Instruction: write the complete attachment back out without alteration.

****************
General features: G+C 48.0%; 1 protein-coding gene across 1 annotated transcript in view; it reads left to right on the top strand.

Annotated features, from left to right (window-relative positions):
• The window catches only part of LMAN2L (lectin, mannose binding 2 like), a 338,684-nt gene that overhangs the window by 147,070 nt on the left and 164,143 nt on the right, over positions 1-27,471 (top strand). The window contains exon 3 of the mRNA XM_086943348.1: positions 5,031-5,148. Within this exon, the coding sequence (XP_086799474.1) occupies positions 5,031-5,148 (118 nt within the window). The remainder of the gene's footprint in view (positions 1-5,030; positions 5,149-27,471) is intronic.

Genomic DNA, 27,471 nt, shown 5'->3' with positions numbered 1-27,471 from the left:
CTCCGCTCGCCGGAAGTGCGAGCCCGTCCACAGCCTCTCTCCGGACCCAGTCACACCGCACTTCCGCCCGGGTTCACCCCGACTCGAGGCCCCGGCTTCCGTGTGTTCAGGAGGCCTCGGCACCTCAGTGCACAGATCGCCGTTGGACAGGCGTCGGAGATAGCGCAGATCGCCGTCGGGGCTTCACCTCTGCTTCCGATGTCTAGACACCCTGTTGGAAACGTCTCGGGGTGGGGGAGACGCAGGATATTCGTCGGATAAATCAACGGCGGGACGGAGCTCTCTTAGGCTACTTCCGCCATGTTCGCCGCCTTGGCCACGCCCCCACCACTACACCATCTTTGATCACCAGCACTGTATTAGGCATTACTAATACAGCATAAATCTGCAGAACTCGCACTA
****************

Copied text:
General features: G+C 48.0%; 1 protein-coding gene across 1 annotated transcript in view; it reads left to right on the top strand.

Annotated features, from left to right (window-relative positions):
• The window catches only part of LMAN2L (lectin, mannose binding 2 like), a 338,684-nt gene that overhangs the window by 147,070 nt on the left and 164,143 nt on the right, over positions 1-27,471 (top strand). The window contains exon 3 of the mRNA XM_086943348.1: positions 5,031-5,148. Within this exon, the coding sequence (XP_086799474.1) occupies positions 5,031-5,148 (118 nt within the window). The remainder of the gene's footprint in view (positions 1-5,030; positions 5,149-27,471) is intronic.

Genomic DNA, 27,471 nt, shown 5'->3' with positions numbered 1-27,471 from the left:
CTCCGCTCGCCGGAAGTGCGAGCCCGTCCACAGCCTCTCTCCGGACCCAGTCACACCGCACTTCCGCCCGGGTTCACCCCGACTCGAGGCCCCGGCTTCCGTGTGTTCAGGAGGCCTCGGCACCTCAGTGCACAGATCGCCGTTGGACAGGCGTCGGAGATAGCGCAGATCGCCGTCGGGGCTTCACCTCTGCTTCCGATGTCTAGACACCCTGTTGGAAACGTCTCGGGGTGGGGGAGACGCAGGATATTCGTCGGATAAATCAACGGCGGGACGGAGCTCTCTTAGGCTACTTCCGCCATGTTCGCCGCCTTGGCCACGCCCCCACCACTACACCATCTTTGATCACCAGCACTGTATTAGGCATTACTAATACAGCATAAATCTGCAGAACTCGCACTA